Thursday, June 18, 2009

Steady as she goes.

There are a lot of things in life that I choose to be ignrorant about; basketball, reality television, how life insurance works, and lady stuff. For instance, if I am watching television and a commercial for a feminine product comes on, that's generally the end of my television watching - I'll go find something else to do. (Part of the reason for this is that if a commercial like that comes on, I know I'm probably watching a show intended for an entirely different audience than I thought.)

It's not just feminine products though. I'm also willfully ignorant of makeup. I know that most women wear it, and I know that there is a process of putting it on, but I have never watched it done. My wife wears makeup, but I couldn't tell you exactly what or how much, or even what brand. I can confirm 100% that she wears lipstick, because I have seen her putting it on in the car. Other than that, it's all a mystery to me, and that makes me very happy. I don't have a problem with makeup, but I do believe that some things in a relationship should remain a mystery. If you ask my wife, housework is also one of those things that I choose to remain ignorant about, but that is a blog with a different name:

How does this all relate to the train, you ask? I was given a crash course in makeup application yesterday. I got on the train a little late, which generally means more people, and that leads to a better chance of wierd behavior. This older (mid to late 40's?) woman got on the train, sat down, and proceeded to unfold this rag and put it on her lap.

I wish my phone had zoom, because you lose a lot without seeing exactly how the rag looks - it's covered in blue, black, pink, and brown stains. It's a lot like a shop rag, but much more colorful. She then proceeded to lay out her working tools. Several compacts came out of her bag, along with several different brushes and tubes, all of which were laid out on her rag. She started by applying a basecoat of something over her entire face.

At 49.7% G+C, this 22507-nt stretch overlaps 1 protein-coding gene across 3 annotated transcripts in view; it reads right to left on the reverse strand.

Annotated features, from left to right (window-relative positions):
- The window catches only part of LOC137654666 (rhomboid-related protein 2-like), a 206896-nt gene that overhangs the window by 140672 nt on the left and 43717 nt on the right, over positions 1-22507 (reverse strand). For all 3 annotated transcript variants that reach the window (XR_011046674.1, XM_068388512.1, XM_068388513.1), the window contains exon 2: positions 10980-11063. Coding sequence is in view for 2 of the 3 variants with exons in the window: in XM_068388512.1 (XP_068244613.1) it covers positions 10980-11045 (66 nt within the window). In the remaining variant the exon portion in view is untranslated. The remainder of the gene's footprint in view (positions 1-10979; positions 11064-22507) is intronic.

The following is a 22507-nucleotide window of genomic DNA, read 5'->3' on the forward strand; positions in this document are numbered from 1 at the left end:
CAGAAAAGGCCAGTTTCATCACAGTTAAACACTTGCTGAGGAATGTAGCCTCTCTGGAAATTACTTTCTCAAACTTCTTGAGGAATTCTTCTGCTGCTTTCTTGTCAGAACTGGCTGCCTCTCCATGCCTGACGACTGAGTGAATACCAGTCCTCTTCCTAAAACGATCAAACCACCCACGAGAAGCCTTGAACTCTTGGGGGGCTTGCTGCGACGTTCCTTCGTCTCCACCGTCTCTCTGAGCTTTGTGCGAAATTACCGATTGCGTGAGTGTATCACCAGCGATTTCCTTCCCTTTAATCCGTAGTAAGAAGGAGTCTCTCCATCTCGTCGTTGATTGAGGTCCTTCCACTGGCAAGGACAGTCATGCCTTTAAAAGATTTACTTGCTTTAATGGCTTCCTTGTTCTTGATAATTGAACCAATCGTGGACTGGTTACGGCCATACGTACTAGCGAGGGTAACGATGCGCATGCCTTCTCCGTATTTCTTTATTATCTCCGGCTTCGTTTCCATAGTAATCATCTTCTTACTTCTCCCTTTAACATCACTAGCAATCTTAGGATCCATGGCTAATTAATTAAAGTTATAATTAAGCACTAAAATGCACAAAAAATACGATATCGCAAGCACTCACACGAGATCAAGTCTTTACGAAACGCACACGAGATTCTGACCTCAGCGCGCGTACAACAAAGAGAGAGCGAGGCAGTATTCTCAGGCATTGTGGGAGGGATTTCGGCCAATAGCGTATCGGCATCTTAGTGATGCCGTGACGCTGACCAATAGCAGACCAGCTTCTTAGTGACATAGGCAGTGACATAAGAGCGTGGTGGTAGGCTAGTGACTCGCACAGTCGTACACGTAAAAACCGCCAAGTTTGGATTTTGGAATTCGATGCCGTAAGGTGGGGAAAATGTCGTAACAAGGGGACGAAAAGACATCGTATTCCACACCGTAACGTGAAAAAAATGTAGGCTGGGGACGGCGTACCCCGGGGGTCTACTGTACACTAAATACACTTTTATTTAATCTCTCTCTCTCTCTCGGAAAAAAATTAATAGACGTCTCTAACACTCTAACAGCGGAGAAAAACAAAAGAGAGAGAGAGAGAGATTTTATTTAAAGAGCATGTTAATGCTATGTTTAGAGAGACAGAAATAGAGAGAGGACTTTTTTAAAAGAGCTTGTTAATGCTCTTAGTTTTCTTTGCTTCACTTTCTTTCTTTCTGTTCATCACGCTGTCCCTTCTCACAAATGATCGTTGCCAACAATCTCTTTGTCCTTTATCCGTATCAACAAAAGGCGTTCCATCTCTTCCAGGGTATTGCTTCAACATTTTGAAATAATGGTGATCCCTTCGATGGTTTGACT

This took a couple of coats of different stuff, and about two train stops to get things just right. You can't see it in the picture because I didn't have a good angle, but the woman next to her was also applying makeup at the same time - she was yapping away on her cell phone the entire time though, and not taking it as seriously as our the woman in the brown shirt. After the basecoat came the eye makeup.
This took a couple of different things from different compacts. I believe she ended up with two tone eyelids at the end of the entire process, which took about 3 train stops. After the eyeshadow it was time to curl her eyelashes. I've seen one of these tools in the bathroom before, but I've never seen it used - I had no idea you had to squeeze your lashes for 5 or more minutes each. It was very surreal watching someone do this in public. At this point, her seatmate was finished and had already put away her makeup kit.
After using her lash tool, it was time to apply mascara. I didn't get a good photo of the mascara process, but I'm sure most of you are familiar with that. It was the next step that really made this whole process worth writing about. After she put her mascara away, she got out a safety pin and proceeded to separate her lashes with it. On the train. That bounces a lot.
If you look closely at the photo, you can see that her mouth is open in an "o" shape, I guess to enable her to open her eyes even wider. I don't have any pictures of myself at this moment, but I can guarantee you that my mouth was making the same "o" shape. I, however, was making mine in shock as opposed to trying to keep my eyes open as wide as possible in order to wave a giant safety pin around them. I could not believe it. In fact, in writing about it now I am getting a little shiver down my spine. The DART train is a rough ride - I can't think of any part of the ride downtown that is smooth enough for me to even let go of the handrail I hold onto, much less smooth enough to comb my eyelashes with a sharp metal instrument designed to poke holes in stuff.
After she finished her daredevil stunt, Lady Steadyhands put her makeup in the bag, shook off her little rag on the floor, and proceeded to read the paper, as if nothing was out of the ordinary. I have 2 questions about this woman; 1. Is it really that important to sleep that extra 25 minutes, so important that you are willing to share the intimate process of making yourself up for the day with a bunch of strangers? 2. Are you a brain surgeon with hands that steady? If not, you have the wrong career.